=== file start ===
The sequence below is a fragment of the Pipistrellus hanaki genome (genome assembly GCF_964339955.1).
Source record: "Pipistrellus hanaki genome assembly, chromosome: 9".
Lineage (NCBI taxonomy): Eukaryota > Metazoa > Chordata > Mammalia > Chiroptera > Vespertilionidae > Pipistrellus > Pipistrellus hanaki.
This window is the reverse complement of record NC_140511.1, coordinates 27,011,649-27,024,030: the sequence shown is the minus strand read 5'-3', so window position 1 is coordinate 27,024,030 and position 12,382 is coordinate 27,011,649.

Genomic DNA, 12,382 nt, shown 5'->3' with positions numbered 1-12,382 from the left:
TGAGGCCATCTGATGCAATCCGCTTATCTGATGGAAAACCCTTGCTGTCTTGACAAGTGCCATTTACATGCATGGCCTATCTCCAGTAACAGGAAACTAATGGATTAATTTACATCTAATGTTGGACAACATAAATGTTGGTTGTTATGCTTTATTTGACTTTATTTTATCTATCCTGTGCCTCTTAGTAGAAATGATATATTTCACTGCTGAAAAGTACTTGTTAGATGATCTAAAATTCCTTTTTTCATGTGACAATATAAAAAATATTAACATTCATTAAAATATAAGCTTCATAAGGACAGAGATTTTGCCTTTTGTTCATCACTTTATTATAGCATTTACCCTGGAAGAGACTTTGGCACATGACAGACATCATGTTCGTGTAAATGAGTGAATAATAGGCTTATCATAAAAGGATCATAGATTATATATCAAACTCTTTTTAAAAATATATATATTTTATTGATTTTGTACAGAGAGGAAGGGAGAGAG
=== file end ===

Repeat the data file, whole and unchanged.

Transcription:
The sequence below is a fragment of the Pipistrellus hanaki genome (genome assembly GCF_964339955.1).
Source record: "Pipistrellus hanaki genome assembly, chromosome: 9".
Lineage (NCBI taxonomy): Eukaryota > Metazoa > Chordata > Mammalia > Chiroptera > Vespertilionidae > Pipistrellus > Pipistrellus hanaki.
This window is the reverse complement of record NC_140511.1, coordinates 27,011,649-27,024,030: the sequence shown is the minus strand read 5'-3', so window position 1 is coordinate 27,024,030 and position 12,382 is coordinate 27,011,649.

Genomic DNA, 12,382 nt, shown 5'->3' with positions numbered 1-12,382 from the left:
TGAGGCCATCTGATGCAATCCGCTTATCTGATGGAAAACCCTTGCTGTCTTGACAAGTGCCATTTACATGCATGGCCTATCTCCAGTAACAGGAAACTAATGGATTAATTTACATCTAATGTTGGACAACATAAATGTTGGTTGTTATGCTTTATTTGACTTTATTTTATCTATCCTGTGCCTCTTAGTAGAAATGATATATTTCACTGCTGAAAAGTACTTGTTAGATGATCTAAAATTCCTTTTTTCATGTGACAATATAAAAAATATTAACATTCATTAAAATATAAGCTTCATAAGGACAGAGATTTTGCCTTTTGTTCATCACTTTATTATAGCATTTACCCTGGAAGAGACTTTGGCACATGACAGACATCATGTTCGTGTAAATGAGTGAATAATAGGCTTATCATAAAAGGATCATAGATTATATATCAAACTCTTTTTAAAAATATATATATTTTATTGATTTTGTACAGAGAGGAAGGGAGAGAG